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Thread: Cannes 2022, remote notes

  1. #31
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    CANNES DAY 8 (MAY 24): THE DARDENNE BROTHERS IN FINE FORM



    TORI AND LOKITA (Jean-Pierre & Luc Dardenne)
    Cannes. In Competition. Story of a young boy and an adolescent girl who have emigrated from Africa to Belgium, and must face up to the challenges of their exile. Variety says the Dardennes are "back on form" and the film is a tale of "wily immigrant kids scrambling for survival" that is "a parable of the age of economic injustice." Jonathan Romney in Screen Daily says this is "at the very least" "their finest since 2011's THE KID WITH THE BIKE and arguably one of their very best." In a story that is evidently typically well-researched for authenticity, the two youths are forced into desperate measures, including pretending to be siblings and drug dealing, to survive as they struggle to establish residency in the Dardennes' usual locales in Solvaing and around Liège. Bradshaw, who awards only a neutral 3/5 stars, thinks this a continued falling off of the brothers' work, noting some crude narrative devices, and "there are sometimes issues with basic plot naivety and plausibility," marring the artistry and detracting from the good research. (It will wind up midway on the Jury Grid, at 2.5 along with TRIANGLE OF SADNESS AND R.M.N.)
    Last edited by Chris Knipp; 05-26-2022 at 12:43 AM.

  2. #32
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    CANNES MAY 24: TWO DOCUMENTARIES


    STRILL FROM MOONAGE DREAM

    MOONAGE DAYDREAM (Brett Morgan)
    Cannes. Out of Competition. This lengthy, kalaidescopic new documentary by Brett Morgan, who previously did ones on Curt Cobain and the Rolling Stones, is a "glorious, shapeshifting eulogy to David Bowie," writes the Guardian's Bradshaw, who gives it his third 5/5 stars top rating at 2022 Cannes. It's about his public personas, creativity, and art, and does not touch on his private life. Bradshaw says on YouTube it sent him into "an extended two-and-a-half-hour swoon"and is "absolutely brilliant." David Rooney in Hollywood Reporter admires this film's "incredible wraparound sound treatment," but finds a huge gap between that and Bowie's interviews, which are mere "blather." Fionnuala Halligan in Screen Daily finds the doc "dizzying" and "a sensory voyage." IndieWire says it's an unapologetic sound and light show, influenced by avant-garde filmmaker Stan Brakhage, with special big-screen presentations essential.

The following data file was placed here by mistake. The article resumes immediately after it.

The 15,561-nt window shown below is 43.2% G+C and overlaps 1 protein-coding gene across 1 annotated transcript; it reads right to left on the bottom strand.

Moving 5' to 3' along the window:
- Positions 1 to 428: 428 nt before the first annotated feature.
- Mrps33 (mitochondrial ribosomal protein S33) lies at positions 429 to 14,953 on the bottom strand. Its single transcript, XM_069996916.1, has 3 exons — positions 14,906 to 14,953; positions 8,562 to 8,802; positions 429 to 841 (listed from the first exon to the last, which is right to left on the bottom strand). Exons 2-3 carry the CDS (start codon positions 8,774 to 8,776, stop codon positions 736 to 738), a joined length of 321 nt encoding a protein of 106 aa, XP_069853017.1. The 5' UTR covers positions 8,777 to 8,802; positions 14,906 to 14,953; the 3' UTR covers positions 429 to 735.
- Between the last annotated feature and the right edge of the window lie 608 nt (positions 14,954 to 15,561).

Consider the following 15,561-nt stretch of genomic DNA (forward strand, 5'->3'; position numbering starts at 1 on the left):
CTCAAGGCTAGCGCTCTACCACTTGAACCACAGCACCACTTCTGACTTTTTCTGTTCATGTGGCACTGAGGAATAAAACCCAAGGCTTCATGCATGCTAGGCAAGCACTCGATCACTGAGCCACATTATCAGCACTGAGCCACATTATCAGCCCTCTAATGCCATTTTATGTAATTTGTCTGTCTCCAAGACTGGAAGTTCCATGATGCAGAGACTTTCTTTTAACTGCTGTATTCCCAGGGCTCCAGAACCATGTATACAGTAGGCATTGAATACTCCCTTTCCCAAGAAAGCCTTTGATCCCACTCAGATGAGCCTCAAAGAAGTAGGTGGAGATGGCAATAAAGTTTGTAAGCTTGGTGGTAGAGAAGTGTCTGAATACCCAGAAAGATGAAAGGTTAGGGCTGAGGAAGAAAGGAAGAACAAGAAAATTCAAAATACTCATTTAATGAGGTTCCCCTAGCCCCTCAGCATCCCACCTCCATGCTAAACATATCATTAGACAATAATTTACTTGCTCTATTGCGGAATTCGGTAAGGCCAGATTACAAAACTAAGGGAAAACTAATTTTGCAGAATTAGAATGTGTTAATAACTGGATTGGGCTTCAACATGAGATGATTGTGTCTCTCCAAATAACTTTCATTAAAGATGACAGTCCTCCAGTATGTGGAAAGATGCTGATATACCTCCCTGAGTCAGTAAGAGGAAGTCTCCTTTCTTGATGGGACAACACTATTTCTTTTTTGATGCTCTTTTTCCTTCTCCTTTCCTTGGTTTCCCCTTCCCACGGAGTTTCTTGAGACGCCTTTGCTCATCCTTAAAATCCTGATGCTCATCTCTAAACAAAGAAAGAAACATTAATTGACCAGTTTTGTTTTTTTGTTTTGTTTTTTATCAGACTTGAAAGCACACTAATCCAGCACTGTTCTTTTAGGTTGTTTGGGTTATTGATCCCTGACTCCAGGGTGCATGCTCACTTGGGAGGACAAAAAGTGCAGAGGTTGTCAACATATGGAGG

THE NATURAL HISTORY OF DESTRUCTION (Sergei Loznitsa)
    Cannes, Premiere Section. Taking its title from a 1999 book by German writer W.G. Sebald. The Ukrainian feature filmmaker (MY JOY, IN THE FOG) uses an "unprecedented trove of archival footage" to "re-examine the strategic bombing campaign of Allied forces in Germany during the Second World War," a campaign aimed to destroy both war resources and morale. Loznitsa, whose BABA YAR, CONTEXT doc won a Special Jury Prize at Cannes last year, considers whether the use of the civilian population in war is morally defensible, Variety explains. Bradshaw (3/5 stars) says this topic could not be more "brutally relevant" in the wake of Russia's current war on Ukraine. This history is "not natural," and that's the point, says Bradshaw.


    STILL FROM THE NATURAL HISTORY OF DESTRUCTION

    JURY GRID CURRENT SUMMARY:
    3.2 DECISION TO LEAVE - Park Chan-wook
    2.8 ARMAGEDDON TIME - James Gray
    2.7 EO - Jerzy Skolomowski
    2.5 CRIMES OF THE FUTURE (David Cronenberg)
    2.5 TRIANGLE OF SADNESS - Ruben Östlund
    2.5 R.M.N. - Christian Mungiu
    2.3 BOY FROM HEAVEN - Tarik Saleh
    2.2 TCHAIKOVSKY'S WIFE - Kirill Serebrennikov
    2.1 THE EIGHT MOUNTAINS - Felix Van Groeningen
    2.1 BROTHER AND SISTER - Arnaud Desplechin
    2.1 HOLY SPIDER - Ali Abassi
    1.8 FOREVER YOUNG - Valeria Bruni Tedeschi